The first portage was only a 10 rodder into Peterson Lake but just past the portage we ran into trouble getting through some shallow rocks. Peterson was quiet and welcoming as we began our journey. The next portage of 3 rods was quickly behind us and we began to search for our site for the night . The first two sites were taken so we settled for the third one since it was just for one night. Not a great site with poor landing and most tent pads being small. We needed 3 two man tents and a 4 man tent and just barely fit them in. We had a good laugh trying to hang the food pack. There were no good trees so we tried hanging between two smaller ones and the more we pulled the rope to raise the pack the more the trees would bend. I think we were able to get it about 6-7 feet in the air. Not to worry since Yogi didn’t visit anyway.
We almost always start a fire to boil some water for coffee and oatmeal or other hot breakfasts. Even though we get on the water and moving pretty early. We were up at 5:00 and on the water at 7:30. The sky was overcast with misty fog hanging over the water but we were moving and establishing our rhythm for paddling. Basically it was the young bucks way out in front and us working to keep up but we weren’t too concerned.
As we approached the 72 rd portage into Jack Lake we decided to look for the mine that we had heard about earlier. Near the end of the portage there was the faint path going off to the west. We followed and did discover the mine! What a neat diversion. Apparently some guys started a mine to test the ore quality in the area. They shipped it out by dogsled. This mine didn’t have the quality ore they hoped for and it was abandoned.
Jack Lake gave us two memorable moments. As we approached the 12 rd portage into Weird Lake we found a moose out in the lake. The front canoe being far ahead got the best view and better photos but it was a really exciting surprise for all of us. The second moment was funny/sad/a little worrisome all in one. We came in parallel to the rocks to unload our canoe and John let out a shout “There’s water in the canoe!” We unloaded quickly and pulled the canoe up to discover we’d scraped a really sharp rock that “tore” through the Kevlar side just above the floor and right next to a support rib. Hmmm, second day out and a leaky boat! We dried it off and hauled out my camo duct tape and with a temporary patch in place (worked great) made it to the farthest west site on South Temperance Lake.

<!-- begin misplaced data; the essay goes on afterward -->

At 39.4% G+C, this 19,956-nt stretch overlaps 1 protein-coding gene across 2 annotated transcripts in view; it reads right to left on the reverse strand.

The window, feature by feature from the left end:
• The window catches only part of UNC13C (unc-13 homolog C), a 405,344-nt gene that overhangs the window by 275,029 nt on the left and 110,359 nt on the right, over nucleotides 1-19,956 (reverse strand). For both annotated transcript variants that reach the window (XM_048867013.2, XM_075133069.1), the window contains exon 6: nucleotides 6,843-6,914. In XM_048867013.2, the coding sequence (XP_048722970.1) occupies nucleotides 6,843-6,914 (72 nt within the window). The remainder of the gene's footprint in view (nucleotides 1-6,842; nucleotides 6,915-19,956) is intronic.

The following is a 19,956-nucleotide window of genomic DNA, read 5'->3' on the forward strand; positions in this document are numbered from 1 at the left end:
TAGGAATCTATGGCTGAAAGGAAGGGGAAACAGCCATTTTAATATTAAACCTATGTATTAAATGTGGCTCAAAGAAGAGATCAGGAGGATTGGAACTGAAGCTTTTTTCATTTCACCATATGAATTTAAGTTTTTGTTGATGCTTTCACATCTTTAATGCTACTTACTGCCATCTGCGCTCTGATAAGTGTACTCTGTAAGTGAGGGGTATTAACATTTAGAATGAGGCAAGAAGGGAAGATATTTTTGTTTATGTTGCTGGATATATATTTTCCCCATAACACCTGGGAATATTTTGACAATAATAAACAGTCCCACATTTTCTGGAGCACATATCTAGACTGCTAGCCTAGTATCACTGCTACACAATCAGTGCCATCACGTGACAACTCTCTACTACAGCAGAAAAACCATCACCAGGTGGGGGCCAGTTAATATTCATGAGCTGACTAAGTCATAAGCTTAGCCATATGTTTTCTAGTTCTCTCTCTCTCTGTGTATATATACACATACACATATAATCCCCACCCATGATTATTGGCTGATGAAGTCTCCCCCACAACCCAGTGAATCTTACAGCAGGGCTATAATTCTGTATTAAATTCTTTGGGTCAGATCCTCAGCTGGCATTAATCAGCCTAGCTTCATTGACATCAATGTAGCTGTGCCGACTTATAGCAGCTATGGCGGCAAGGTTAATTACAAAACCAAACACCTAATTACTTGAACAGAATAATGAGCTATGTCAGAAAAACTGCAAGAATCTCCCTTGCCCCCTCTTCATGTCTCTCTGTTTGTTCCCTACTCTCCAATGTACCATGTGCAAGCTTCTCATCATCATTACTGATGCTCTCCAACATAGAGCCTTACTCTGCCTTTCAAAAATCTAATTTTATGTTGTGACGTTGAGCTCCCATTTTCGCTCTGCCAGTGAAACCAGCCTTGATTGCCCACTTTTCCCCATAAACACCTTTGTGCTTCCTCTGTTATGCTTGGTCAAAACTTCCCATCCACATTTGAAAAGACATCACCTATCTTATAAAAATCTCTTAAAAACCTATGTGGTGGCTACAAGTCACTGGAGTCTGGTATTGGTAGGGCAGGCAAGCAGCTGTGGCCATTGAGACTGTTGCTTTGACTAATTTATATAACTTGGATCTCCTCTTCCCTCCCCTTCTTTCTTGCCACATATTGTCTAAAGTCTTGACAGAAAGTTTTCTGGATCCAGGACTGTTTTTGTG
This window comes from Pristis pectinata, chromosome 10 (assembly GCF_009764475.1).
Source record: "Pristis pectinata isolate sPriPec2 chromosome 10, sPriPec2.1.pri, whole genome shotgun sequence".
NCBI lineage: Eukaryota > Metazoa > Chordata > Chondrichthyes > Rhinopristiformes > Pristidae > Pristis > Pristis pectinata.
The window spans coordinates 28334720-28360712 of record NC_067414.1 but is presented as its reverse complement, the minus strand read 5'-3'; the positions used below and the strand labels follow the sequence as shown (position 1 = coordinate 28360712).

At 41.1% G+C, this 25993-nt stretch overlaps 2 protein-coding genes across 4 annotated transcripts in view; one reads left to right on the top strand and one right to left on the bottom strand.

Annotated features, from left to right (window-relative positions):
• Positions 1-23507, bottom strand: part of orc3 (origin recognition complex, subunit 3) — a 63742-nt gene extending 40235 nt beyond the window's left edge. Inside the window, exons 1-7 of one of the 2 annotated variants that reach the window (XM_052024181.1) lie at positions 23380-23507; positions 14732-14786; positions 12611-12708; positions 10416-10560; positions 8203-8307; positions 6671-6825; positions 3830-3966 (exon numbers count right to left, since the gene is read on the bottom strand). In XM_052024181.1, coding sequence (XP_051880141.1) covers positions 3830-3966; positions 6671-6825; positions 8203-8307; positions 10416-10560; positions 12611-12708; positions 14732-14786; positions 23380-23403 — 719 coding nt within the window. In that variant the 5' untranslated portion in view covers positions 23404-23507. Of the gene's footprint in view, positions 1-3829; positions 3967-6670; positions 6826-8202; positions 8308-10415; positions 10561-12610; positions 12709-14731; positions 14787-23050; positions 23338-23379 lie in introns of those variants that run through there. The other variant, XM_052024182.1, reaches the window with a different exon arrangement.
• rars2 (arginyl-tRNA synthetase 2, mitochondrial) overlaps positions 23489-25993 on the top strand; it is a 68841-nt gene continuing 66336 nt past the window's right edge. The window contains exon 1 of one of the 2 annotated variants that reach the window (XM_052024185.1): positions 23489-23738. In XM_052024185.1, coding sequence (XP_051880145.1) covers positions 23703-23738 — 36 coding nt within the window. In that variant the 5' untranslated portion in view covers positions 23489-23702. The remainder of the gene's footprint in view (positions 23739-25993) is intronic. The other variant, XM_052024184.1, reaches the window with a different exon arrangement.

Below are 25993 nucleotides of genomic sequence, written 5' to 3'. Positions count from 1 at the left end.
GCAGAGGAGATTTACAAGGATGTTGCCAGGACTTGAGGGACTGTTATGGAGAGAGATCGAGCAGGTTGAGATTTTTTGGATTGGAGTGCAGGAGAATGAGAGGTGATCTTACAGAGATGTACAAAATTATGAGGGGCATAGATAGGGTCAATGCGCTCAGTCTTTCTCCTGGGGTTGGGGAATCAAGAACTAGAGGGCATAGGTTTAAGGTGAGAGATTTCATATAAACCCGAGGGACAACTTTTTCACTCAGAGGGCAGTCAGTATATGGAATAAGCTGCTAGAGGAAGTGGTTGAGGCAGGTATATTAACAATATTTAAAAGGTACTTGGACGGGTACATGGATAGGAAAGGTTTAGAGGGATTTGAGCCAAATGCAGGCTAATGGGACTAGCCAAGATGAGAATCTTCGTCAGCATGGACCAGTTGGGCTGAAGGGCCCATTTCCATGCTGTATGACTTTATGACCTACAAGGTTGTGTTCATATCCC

This site was again tight for us but there was a blow down area behind the fire grate that John squeezed his tent into. The site is elevated and turned out pretty comfortable for us even though there is huge evidence of cut and chopped trees that people have gone after for firewood. We had a chance to assess the damage to the canoe and we decided to use my McNett Seam Sealer as a patch. After allowing it to dry we put a layer of sealer on inside and outside. The next morning Terry used a super sticky piece of Velcro tape to cover the patch and we upgraded to silver duct tape to give it a final covering. This repair lasted the rest of the week and the canoe didn’t leak one drop. (Lesson learned to carry a repair kit in the future. This was the first time for our group using only Kevlar canoes and we found it can be damaged!)
We leave South Temperance Lake at 7:40 eager to make Cherokee Lake. We count about 18-19 or so campsites so figure our chances are good at what we have heard is a very popular lake. South Temperance into North Temperance was good traveling. As we left North Temperance it felt more like we were in a river than on a lake. Sitka Lake was a jewel. The sun finally started to peek through for the first time on our trip and the mirror smooth lake had a pair of loons waiting for us and watching every move.